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Deep State (2)

Updated: Dec 7, 2021

Organized Crime and Corruption: 9 Criminal Blocs Control Venezuela (II), as we continue to list criminal organizations operating in Venezuela according to a report by Transparencia Venezuela


By Maibort Petit


In the first installment of this series we referred to the fact that organized crime organizations operate in Venezuela through 9 blocks and in perfect coexistence with the Bolivarian National Armed Forces (FANB),

the national, regional and municipal police,

as well as other state agencies.

This according to the report "Organized Crime and Corruption in Venezuela: A State Problem" prepared by Transparencia Venezuela and in which an account is made about criminal organizations, types of crime, regional situation in several states, the role of the Bolivarian National Armed Forces (FANB), in addition to presenting a series of initiatives to combat the problem and solve it.

If you didn't read Part One click here.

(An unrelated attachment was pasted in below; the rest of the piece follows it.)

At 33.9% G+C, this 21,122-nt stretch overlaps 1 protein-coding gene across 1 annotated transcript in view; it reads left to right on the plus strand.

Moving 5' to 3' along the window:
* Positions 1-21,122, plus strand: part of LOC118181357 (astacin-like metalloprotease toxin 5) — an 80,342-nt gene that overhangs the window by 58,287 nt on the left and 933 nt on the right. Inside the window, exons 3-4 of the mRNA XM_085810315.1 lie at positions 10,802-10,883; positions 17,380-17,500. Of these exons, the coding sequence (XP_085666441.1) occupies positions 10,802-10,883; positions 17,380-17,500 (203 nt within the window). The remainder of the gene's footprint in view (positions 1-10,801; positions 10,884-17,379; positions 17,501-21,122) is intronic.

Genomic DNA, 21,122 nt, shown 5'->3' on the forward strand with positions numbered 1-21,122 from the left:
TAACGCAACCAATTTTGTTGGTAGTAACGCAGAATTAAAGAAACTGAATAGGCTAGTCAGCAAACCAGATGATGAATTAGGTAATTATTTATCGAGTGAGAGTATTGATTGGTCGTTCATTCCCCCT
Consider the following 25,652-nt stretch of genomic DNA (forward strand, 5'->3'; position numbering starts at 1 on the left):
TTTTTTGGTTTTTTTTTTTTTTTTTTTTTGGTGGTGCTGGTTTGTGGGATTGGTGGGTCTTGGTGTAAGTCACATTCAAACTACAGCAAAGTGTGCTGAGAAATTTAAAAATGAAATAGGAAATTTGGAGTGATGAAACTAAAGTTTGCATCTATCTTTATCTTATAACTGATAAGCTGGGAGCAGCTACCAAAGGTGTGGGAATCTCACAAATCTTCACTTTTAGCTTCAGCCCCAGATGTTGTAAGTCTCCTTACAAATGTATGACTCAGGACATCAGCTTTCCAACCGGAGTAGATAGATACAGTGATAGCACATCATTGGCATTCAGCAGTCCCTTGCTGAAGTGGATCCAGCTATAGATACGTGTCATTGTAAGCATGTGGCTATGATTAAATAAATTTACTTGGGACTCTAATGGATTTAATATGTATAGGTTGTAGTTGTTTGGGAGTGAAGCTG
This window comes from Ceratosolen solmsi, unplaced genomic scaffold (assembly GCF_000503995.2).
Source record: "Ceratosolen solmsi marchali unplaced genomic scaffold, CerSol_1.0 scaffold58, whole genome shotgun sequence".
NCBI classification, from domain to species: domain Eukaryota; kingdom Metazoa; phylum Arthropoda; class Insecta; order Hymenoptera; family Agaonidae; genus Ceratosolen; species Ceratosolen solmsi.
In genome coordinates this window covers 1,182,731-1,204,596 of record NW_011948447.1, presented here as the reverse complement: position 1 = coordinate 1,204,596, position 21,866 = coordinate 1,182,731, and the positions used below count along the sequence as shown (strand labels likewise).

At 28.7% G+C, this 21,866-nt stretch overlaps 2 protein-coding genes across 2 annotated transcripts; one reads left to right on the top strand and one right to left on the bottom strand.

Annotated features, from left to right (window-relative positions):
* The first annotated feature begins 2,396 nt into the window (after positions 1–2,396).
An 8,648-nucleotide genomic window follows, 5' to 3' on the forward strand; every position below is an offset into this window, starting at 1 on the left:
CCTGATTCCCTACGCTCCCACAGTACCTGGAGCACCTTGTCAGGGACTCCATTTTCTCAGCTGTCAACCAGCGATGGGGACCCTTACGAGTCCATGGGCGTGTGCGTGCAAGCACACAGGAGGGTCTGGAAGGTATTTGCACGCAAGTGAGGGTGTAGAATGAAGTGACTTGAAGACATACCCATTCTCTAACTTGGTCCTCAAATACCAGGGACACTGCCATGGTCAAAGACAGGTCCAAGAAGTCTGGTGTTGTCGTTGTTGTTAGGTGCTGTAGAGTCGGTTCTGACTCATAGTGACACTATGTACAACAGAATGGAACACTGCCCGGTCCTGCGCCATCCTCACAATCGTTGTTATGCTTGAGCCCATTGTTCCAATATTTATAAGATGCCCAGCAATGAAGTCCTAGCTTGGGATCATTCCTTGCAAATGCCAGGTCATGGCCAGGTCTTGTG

Fourth block of crime
Fourth block: The "pranes" and their prison organizations

Since the state did not deal with Venezuelan prisons, they gave rise to a powerful criminal figure known as "pran," who stands as the leader of the criminal gang that controls the territory of the prisons.

They obtain power through murder and the imposition of terror among the prison population, going so far as to create species of microstates within the prisons where they impose their bloody law.

It is believed that the term "pran" corresponds to the combination of acronyms of the phrase: "prisoner finished born murderer", but there is no certainty of this.

The Transparency Venezuela report points out the thesis of the general coordinator of the organization Una Ventana a la Libertad, Carlos Nieto Palma, who believes that the "pranes" are"driven by some corrupt officials around the prison system, because it is better for them to understand with one or two inmates who handle illicit activities inside the prison, than with the entire prison population."

Around the "pran" acts an organizational structure similar to that used by the criminal mega-gangs.


The report states that before Hugo Chávez came to power, prisoners only had, on some occasions, homemade knives or, in the most serious cases, single-shot firearms built precariously inside the dungeons, known as "poplars".

Previously, state control prevented prisoners from acquiring weaponry, but, today, the firepower of prison gangs is unprecedented in Venezuela's prison history.